All effect sizes in this meta-analysis were computed using the random effects model. SMDs and the 95% CIs were computed for the changes in HbA1C (%), FPG, body weight, and blood pressure from baseline using the inverse variance method (IV). For dichotomous variables (adverse events, discontinuation of medication due to adverse events, serious adverse events, hypoglycemic events, urinary tract infection, and genital tract infection) ORs and 95% CIs were computed with Mantel-Haenszel method (M-H). When the 95% CI does not include zero for the SMDs and one for ORs, it was considered as statistically significant. Sensitivity analysis was performed by removing a study with a specific dose from the analysis at a time to evaluate the stability of the pooled values.
The consistency of the included studies was evaluated by the heterogeneity test (I2 statistics); when the value of I2 is greater than or equal to 50%, the included studies were considered as statistically inconsistent. To identify the possible sources of heterogeneity subgroup analysis and meta-regression were conducted. Publication bias was assessed by funnel plots and by funnel plot asymmetry test (Egger’s test). All the statistical analyses were performed with OpenMetaAnalyst software and Review Manager (RevMan) Version 5.1 software. We reported the meta-analysis by following the PRISMA checklist.
Summary of the included studies in the meta-analysis
Group 1 (n)
Group 2 (n)
Group 3 (n)
Group 4 (n)
Group 5 (n)
Group 6 (n)
Rosenstock J et al S1 
CANA 50 mg QD (64)
CANA 100 mg QD (64)
CANA 200 mg QD (65)
CANA 300 mg QD (64)
CANA 300 mg BID (64)
Yale JF et al 
CANA 100 mg QD (90)
CANA 300 mg QD (89)
Stenlof K et al 
Diet and exercise
CANA 100 mg QD (195)
CANA 300 mg QD (197)
Ferrannini E et al S1 
EMPA 5 mg QD (81)
EMPA 10 mg QD (81)
EMPA 25 mg QD (82)
Fonseca VA et al 
IPRA 12.5 mg QD (70)
IPRA 50 mg QD (67)
IPRA150 mg QD (68)
IPRA 300 mg QD (68)
Wilding JPH et al S1 
IPRA 12.5 mg QD (69)
IPRA 50 mg QD (68)
IPRA 150 mg QD (67)
IPRA 300 mg QD (72)
Wilding JPH et al S2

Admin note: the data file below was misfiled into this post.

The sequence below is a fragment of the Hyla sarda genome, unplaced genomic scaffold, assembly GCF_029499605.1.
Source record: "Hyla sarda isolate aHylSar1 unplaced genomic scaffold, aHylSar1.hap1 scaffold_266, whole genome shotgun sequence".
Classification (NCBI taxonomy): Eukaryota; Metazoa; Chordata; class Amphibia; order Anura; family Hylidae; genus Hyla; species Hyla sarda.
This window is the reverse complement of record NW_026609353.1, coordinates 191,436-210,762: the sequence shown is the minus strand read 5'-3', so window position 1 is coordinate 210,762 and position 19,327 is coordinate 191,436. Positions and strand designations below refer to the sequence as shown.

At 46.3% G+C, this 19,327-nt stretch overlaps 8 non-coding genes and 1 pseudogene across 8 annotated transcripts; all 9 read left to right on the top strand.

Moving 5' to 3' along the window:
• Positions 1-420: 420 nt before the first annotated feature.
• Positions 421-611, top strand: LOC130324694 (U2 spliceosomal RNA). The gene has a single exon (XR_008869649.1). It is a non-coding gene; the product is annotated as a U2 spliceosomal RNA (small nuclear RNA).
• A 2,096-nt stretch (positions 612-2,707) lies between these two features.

DAPA 10 mg QD (23)
DAPA 20 mg QD (23)
Bailey CJ et al S1 
DAPA 1 mg QD (72)
DAPA 2.5 mg QD (72)
DAPA 5.0 mg QD (66)
Ferrannini E et al S2 
DAPA 2.5 mg QD (65)
DAPA 5.0 mg QD (64)
DAPA 10 mg QD (70)
Henry RR et al 
PBO 1 (201)
DAPA 5 mg QD (194)
DAPA 10 mg QD (211)
PBO 2 (208)
Strojek K et al 
DAPA 2.5 mg QD (154)
DAPA 5 mg QD (142)
DAPA 10 mg QD (151)
Bailey CJ et al S2 
DAPA 2·5 mg QD (137)
DAPA 5 mg QD (137)
DAPA 10 mg QD (135)
Bolinder J et al 
DAPA 10 mg QD (88)
Rosenstock J et al S2 
DAPA 5 mg QD (141)
DAPA 10 mg QD (140)
Kaku K et al 
DAPA 1 mg QD (59)
DAPA 2.5 mg QD (56)
DAPA 5 mg QD (58)
DAPA 10 mg QD (52)
Wilding JPH et al S3 
DAPA 2.5 mg QD (179)
DAPA 5 mg QD (185)
DAPA 10 mg QD (173)
List JF et al 
DAPA 2.5 mg QD (59)
DAPA 5 mg QD (58)
DAPA 10 mg QD (47)
DAPA 20 mg QD (59)
DAPA 50 mg QD (56)
Subgroup analysis based on the doses of SGLT2 inhibitors and the type of regimen (SGLT2 inhibitors monotherapy vs SGLT2 inhibitors in combination with other antidiabetic drugs) and meta-regression using duration of therapy and the doses of SGLT2 inhibitors as a covariates did not show a significant difference in HbA1c change from baseline. On the other hand sensitivity analysis confirmed the stability of the overall SMD when any of the studies with a specific dose removed from the analysis. The overall SMD ranged within −0.75 to −0.79%.
In agreement with prior meta-analyses [13, 14] this meta-analysis demonstrated the significant improvement of glycemic control in patients with type 2 diabetes treated with SGLT2 inhibitors. Patients treated with SGLT2 inhibitors either as monotherapy or in combination with other antidiabetic agents significantly decreased HbA1c and FPG from baseline at all doses studied as compared to patients treated with placebo or placebo with other antidiabetic agents. A significantly large number of patients treated with SGLT2 inhibitors achieved HbA1c < 7% at the end of the study period of the included studies. The reduction of HbA1c from baseline with SGLT2 inhibitors may reflect the long term mean glycemic control for the previous 2 to 3 months; while, FPG indicates the glycemic control on the day of the visit [33, 34].